Feeding off of that question, was there any effort for your players to "do things" to/on themselves? I'm personally very big on systematic emotional, physical and mental self-torture as a way to keep going in the game. If one thinks of the three Aspe as individual "characters" at odds with each other, it makes sense that they'd predate on each other. Further, it helps create the aura of crazy, crazy decay that makes the game work for me.

You had to say "Feeding off," didn't you? Did I mention that the above scene with the Respire woman was referred to, by all concerned, as "dinner?"

We are totally into the idea that the three Aspe are continually tripping one another up. My character transfers them around like crazy, and I'm doing a lot of Travay in order to power as many system-based complications as possible (speaking in terms of player agenda). We've also divined that Travay which affect Aspe recovery are a real key to a new level of play for the game; they take the heat off regarding the usual problems of Aspe recovery, but they are also serious windows of opportunity for a Workings-skilled enemy.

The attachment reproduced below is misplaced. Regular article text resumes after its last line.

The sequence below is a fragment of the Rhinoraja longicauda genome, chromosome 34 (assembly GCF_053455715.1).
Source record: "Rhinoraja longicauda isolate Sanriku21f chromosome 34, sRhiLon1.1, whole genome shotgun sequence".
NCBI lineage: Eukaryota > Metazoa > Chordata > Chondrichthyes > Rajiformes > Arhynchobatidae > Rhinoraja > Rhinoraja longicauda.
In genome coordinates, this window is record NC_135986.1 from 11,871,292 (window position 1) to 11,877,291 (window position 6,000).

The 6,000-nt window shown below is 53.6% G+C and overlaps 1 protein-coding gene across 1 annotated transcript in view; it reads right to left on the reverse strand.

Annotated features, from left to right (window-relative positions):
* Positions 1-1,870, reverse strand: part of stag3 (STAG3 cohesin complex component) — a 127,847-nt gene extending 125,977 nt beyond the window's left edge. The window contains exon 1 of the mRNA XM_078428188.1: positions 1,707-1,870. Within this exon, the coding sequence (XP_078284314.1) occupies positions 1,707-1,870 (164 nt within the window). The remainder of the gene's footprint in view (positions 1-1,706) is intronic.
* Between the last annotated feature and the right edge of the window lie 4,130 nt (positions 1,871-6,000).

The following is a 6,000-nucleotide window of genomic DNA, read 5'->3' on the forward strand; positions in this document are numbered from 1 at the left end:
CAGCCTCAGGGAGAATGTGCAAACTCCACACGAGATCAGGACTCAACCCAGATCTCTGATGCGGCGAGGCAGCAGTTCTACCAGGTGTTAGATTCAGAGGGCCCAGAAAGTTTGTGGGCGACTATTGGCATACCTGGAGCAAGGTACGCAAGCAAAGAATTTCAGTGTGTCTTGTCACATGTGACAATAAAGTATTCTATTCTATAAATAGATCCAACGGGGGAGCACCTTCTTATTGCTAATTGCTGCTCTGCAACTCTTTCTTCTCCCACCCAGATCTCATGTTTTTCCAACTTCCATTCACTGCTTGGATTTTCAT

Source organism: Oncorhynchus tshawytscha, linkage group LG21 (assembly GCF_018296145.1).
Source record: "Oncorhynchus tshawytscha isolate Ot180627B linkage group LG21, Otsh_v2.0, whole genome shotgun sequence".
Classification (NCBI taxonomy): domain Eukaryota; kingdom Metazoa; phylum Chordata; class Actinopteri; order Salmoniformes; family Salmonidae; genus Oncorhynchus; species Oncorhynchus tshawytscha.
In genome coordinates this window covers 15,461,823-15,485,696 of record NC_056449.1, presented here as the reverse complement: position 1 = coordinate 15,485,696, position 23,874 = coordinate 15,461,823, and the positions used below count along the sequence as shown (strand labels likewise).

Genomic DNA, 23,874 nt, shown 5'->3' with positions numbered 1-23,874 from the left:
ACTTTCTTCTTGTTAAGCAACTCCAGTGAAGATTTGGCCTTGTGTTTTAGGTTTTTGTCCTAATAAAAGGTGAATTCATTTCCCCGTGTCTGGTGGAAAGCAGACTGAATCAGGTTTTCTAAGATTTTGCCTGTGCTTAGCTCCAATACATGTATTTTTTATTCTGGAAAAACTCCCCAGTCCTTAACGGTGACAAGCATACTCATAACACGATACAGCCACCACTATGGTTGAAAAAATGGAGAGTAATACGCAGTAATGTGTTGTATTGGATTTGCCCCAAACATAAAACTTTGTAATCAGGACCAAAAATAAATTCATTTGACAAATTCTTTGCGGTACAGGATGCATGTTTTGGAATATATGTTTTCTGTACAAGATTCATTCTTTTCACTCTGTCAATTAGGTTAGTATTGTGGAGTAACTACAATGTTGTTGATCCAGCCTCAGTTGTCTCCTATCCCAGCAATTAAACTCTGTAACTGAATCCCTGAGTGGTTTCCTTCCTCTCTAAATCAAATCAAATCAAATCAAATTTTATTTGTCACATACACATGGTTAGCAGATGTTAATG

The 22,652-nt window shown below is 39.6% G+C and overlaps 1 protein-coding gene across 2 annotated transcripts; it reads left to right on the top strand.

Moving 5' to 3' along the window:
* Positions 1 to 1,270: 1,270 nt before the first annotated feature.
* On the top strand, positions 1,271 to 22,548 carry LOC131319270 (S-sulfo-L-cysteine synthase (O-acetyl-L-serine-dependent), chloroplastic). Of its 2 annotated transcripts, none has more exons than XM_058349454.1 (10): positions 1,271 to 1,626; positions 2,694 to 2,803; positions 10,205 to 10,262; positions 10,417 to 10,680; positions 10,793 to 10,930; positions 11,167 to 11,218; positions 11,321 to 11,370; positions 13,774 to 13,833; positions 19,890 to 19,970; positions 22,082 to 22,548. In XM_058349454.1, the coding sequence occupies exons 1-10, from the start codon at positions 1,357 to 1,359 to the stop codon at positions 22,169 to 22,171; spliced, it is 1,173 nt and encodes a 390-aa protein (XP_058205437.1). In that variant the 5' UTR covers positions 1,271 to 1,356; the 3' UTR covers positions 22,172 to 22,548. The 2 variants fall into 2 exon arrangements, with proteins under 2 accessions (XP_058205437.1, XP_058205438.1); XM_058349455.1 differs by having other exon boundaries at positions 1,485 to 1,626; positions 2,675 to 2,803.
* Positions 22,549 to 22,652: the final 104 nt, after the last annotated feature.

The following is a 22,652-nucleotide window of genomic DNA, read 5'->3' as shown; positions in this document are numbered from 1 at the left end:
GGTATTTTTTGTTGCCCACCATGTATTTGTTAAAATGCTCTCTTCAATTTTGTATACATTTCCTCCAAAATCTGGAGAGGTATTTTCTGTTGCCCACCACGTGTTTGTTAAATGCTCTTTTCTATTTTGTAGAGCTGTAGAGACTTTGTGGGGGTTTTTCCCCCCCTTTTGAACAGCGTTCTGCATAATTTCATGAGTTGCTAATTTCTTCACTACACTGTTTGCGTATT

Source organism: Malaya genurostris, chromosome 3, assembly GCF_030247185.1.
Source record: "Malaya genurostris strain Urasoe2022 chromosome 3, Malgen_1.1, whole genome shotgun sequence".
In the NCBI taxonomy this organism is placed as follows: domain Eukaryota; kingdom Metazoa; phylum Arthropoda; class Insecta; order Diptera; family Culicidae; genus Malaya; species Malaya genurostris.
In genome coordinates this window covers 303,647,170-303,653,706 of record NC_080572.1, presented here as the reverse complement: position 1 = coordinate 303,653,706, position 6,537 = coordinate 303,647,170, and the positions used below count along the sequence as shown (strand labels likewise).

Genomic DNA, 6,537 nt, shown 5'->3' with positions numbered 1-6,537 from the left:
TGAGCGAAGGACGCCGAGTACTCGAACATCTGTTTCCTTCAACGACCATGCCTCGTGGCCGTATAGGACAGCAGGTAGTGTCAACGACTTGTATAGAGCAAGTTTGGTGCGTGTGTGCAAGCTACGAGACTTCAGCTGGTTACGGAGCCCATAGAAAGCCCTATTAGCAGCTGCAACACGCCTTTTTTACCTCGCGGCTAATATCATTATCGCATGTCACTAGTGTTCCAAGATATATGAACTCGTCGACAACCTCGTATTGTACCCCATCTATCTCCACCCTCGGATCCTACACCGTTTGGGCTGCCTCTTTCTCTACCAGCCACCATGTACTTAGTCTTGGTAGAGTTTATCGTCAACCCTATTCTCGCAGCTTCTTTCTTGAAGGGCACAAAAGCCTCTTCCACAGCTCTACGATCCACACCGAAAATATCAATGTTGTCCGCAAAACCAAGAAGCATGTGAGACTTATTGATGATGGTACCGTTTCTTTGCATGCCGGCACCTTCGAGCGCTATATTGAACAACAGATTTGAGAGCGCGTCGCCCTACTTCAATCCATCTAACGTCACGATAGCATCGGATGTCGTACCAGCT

One of the climactic moments of the last session has opened a perfect opportunity to work on this issue from a less numerical basis as well. One of my character's memories is a hoarse voice saying, "You'll do as you're told," and Julie used a perfect opportunity to have an NPC say this in her presence (actually directed to someone else) ... which caused my character immediately to submit to the NPC. This was fun because until then, they were actually engaged in a brutal fight scene with him (and winning against him), and the submission permitted him to flee ... but more so, because I am now contemplating having my proud, rather classy, ingenue-style romantic character go to this fellow (a gross, foul, bloated bastard of a Sans-Souf, among the most appalling Dickens or Sweeney-Todd type NPCs I have ever seen) and become his chattel.

Alternately, one can take a tip from the playtester who warped herself to continually "bear a child" and "miscarry." As far as she was concerned, it was a relatively straightforward act... her comment to me was "When it comes down to it, your San-Souf's the only victim that can never get away from you."

Beautiful. "Visceral artifice," indeed. And yet, it's not satirically disgusting (and wonderfully cathartic) like kill puppies, it's tragic and would make you cry if it weren't so horrible. That's what Le Mon Mouri is like for me.


P.S. Rules questions and comments are coming in a separate thread soon.